“Cheops’ Law: Nothing ever gets built on schedule or within budget.” – Robert A. Heinlein, Time Enough for Love
Today, we turn our focus to M/I Homes, Inc (MHO) whose stock had risen just over 50% so far in 2023 despite 30-year mortgage rates topping seven percent. In April, some insiders were significant sellers of the stock. Are they signaling it may be time to ring the register on this equity? An analysis follows below.
M/I Homes, Inc. is headquartered in Columbus, Ohio. The company builds primarily single-family homes and attached townhomes to home buyers under the M/I Homes brand name. The company’s primary markets are in Ohio, Indiana, Illinois, Minnesota, Michigan, Florida, Texas, North Carolina, and Tennessee. The company currently owns 24,000 home lots, an approximate three-year supply at the current pace of construction. M/I Homes is following the net migration of the country and 68% of these lots are in the South with 32% in the North. Homes delivered in the first quarter was roughly a 60/40 split in comparison. Home deliveries rose 14% from the South on a year-over-year basis while they declined five percent in the North.
The stock currently trades just north of $71.00 a share and sports an approximate market capitalization of $2 billion.
First Quarter Results:
It is hard to find much fault within the first quarter numbers that M/I Homes reported on April 26th. Revenue rose just over 16% on a year-over-year basis to $1 billion, more than $200 million over the consensus. The company also posted a GAAP profit of $3.64 a share, more than a buck a share over expectations.
Net income rose 12% to an all-time first quarter record of $103.1 million as the company delivered 2007 homes in the quarter. This was up 10% over 1Q2022, and the average sales price also rose six percent. The company’s mortgage and title operations achieved pretax income of $12.6 million compared with $13.1 million in 2022’s first quarter. Overall, pre-tax income was up 11% year-over-year to $136 million. Return on Equity was a whopping 26%.
Unfortunately, as Jack Nicholson might say, this is ‘As Good As It Gets‘, at least for a while. Comps are going to start to turn negative in the quarters ahead. This can be gleaned from the order flow, which management also highlighted in its first quarter report. Contracts for new homes decreased 14% from 1Q2022 to 2,171. Order backlog dropped $1.1 billion from the same period a year ago to $1.7 billion. Homes in that backlog fell to 3,301, a 40% decrease from the first quarter of 2022. Gross margins fell 130bps on a year-over-year basis to 23.5%. The cancellation rate in the first quarter was 13% and 54% of customers were new home buyers.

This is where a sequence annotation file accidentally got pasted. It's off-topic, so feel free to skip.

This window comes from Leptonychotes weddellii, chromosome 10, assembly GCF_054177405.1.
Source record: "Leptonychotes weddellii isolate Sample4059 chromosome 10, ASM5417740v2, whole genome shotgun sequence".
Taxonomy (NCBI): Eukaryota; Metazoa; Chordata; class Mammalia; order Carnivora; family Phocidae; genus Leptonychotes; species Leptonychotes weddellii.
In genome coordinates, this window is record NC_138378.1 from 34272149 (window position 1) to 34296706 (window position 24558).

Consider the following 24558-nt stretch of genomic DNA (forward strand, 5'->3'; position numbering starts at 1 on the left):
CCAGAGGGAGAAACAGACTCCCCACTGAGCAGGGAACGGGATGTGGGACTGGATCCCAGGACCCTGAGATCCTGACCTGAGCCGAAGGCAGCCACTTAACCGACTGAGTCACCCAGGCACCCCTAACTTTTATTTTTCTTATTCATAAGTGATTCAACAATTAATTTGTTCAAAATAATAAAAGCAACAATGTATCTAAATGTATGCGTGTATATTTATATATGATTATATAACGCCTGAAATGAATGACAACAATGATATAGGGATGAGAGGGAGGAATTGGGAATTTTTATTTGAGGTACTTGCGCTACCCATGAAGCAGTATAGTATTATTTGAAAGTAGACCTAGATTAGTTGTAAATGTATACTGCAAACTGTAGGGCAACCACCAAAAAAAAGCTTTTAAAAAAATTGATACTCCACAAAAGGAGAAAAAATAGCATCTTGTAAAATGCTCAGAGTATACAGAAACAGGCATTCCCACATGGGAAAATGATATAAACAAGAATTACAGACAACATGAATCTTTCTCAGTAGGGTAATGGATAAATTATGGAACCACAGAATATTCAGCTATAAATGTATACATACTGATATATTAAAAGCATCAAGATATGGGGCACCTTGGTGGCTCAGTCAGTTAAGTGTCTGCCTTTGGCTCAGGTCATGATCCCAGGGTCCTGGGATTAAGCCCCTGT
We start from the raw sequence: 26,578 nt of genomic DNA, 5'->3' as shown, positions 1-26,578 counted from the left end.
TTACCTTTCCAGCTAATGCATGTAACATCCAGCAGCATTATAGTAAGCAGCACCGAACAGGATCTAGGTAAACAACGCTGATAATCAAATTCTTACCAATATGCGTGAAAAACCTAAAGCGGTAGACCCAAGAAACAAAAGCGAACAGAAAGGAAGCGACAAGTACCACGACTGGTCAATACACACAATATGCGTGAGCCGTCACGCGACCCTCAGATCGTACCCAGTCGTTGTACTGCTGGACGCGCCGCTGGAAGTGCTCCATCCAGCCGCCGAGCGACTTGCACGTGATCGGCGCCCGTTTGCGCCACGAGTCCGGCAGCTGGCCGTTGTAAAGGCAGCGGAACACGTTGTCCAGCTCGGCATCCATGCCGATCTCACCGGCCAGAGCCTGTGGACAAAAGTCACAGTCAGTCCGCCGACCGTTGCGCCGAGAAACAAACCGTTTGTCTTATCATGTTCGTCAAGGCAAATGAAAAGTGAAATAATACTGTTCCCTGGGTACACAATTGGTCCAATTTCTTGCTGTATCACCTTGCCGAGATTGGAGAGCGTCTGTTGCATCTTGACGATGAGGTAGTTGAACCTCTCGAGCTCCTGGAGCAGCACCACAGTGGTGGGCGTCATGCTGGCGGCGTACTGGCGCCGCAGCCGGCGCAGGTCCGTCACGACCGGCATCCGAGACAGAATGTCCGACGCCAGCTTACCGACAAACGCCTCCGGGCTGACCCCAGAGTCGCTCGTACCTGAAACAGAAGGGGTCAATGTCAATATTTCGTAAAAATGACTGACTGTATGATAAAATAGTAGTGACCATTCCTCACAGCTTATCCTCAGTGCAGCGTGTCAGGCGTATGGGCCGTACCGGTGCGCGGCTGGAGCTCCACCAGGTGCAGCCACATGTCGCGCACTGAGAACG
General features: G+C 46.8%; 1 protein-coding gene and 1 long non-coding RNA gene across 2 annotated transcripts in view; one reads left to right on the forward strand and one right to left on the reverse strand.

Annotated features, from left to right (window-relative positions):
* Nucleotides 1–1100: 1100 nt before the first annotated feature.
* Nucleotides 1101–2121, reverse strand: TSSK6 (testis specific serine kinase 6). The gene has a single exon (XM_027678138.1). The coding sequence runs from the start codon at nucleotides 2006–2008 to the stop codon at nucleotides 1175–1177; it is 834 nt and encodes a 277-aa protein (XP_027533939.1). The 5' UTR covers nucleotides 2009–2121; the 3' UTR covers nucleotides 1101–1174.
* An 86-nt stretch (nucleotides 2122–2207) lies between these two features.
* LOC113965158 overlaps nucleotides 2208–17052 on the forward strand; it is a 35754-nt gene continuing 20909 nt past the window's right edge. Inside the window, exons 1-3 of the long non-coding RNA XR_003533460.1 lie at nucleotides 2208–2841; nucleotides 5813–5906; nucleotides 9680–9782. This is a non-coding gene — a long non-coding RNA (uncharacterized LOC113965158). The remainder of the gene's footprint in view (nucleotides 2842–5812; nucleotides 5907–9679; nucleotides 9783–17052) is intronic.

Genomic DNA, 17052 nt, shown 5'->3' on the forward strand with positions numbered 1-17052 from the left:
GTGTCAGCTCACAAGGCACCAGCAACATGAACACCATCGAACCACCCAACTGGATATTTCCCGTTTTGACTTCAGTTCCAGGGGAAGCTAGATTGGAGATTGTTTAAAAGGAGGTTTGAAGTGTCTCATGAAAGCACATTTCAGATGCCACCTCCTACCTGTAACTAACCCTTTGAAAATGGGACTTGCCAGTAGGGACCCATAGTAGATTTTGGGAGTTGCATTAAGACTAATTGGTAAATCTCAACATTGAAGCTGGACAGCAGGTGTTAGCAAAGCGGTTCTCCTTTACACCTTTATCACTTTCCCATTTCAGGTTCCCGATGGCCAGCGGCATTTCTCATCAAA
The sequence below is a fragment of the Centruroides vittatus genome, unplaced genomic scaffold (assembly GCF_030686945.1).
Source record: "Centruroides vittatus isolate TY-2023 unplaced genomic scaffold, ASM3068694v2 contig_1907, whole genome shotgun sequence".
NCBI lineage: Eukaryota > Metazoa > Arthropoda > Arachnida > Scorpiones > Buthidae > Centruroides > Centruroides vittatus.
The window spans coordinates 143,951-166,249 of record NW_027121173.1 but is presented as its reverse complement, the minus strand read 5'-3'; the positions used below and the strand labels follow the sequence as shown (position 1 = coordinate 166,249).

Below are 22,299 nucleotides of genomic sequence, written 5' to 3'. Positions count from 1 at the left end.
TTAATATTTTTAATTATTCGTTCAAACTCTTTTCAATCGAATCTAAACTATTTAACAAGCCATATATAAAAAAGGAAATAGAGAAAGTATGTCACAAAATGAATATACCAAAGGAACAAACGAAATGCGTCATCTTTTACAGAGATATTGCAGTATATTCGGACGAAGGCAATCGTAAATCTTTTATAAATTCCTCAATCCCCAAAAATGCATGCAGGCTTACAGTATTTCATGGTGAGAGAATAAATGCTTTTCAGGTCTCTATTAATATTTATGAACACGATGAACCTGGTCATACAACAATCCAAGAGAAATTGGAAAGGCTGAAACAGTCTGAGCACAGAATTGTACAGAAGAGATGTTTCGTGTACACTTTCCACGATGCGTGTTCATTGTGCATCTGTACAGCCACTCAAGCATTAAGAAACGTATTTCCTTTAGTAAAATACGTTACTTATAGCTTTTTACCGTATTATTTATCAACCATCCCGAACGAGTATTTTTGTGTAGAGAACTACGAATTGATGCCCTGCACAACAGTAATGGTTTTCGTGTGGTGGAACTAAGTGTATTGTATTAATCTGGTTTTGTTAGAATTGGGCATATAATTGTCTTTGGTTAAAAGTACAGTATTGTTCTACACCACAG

Analyst Commentary & Balance Sheet:
Despite a $2 billion market cap, M/I Homes gets little coverage from Wall Street. The only analyst rating I can find over the past year on this name is from Wedbush. They raised their price target by ten bucks a share on February 6th while maintaining their Outperform rating on the shares on February 6th.
Approximately three percent of the outstanding float in the shares is currently held short. Through dozens of transactions, the CEO & Chairman of the company sold approximately half his stake in the firm in late April, totaling nearly 100,000 shares. The Principal Accounting Officer also looks like she disposed of nearly her entire stake in the firm in April as well. Albeit, that was just less than 5,000 shares in total.
There is nothing wrong with the company’s balance sheet, which was described in the following way via the company’s first quarter press release:
The company ended the first quarter with a record shareholders’ equity of $2.2 billion, an increase of 28% over last year, book value of $79 per share, cash of $543 million, zero borrowings on our $650 million credit facility, and a homebuilding debt to capital ratio of 24%.”
The current analyst firm consensus has the company earning $11.76 a share in FY2023 as sales fall in the low teens to $3.66 billion. M/I Homes earned $17.74 a share on $4.13 billion in revenue in FY2022 in contrast. The analyst community projects growth will return in FY2024, where the consensus has the home builder earning $13.17 a share on $3.91 billion. It is important to note, only two analysts have projections for FY2023 and a single analyst has posted 2024 estimates.
The stock now trades right at five-year highs despite average 30-year mortgage rates rising from just over three percent at the start of 2022 to the current seven percent. The last peak occurred in May 2021. The stock then fell 50% before finally bottoming late in the summer of 2022.
Will history repeat? One key insider certainly seems to be taking some chips off the table. With a probable recession on the horizon over the next 12 months and higher mortgage rates likely to stay with us for a while, the housing sector will have to continue to navigate considerable headwinds. The stock appears cheap (6 times forward earnings, 50% of trailing of revenues) by some metrics compared to the overall market.
However, homebuilding is one of the more cyclical sectors in the market and the economy. M/I Homes certainly has the balance sheet to weather sustained challenges in the housing market. The company also seems well-run. However, the stock could well be ‘dead money‘ as earnings and sales growth come in negative in FY2023. Therefore, I would side with the caution shown by the CEO and take some profits in this name if you own it.
“We built tall buildings, but we have not become any taller.” – Dejan Stojanovic, The Sun Watches the Sun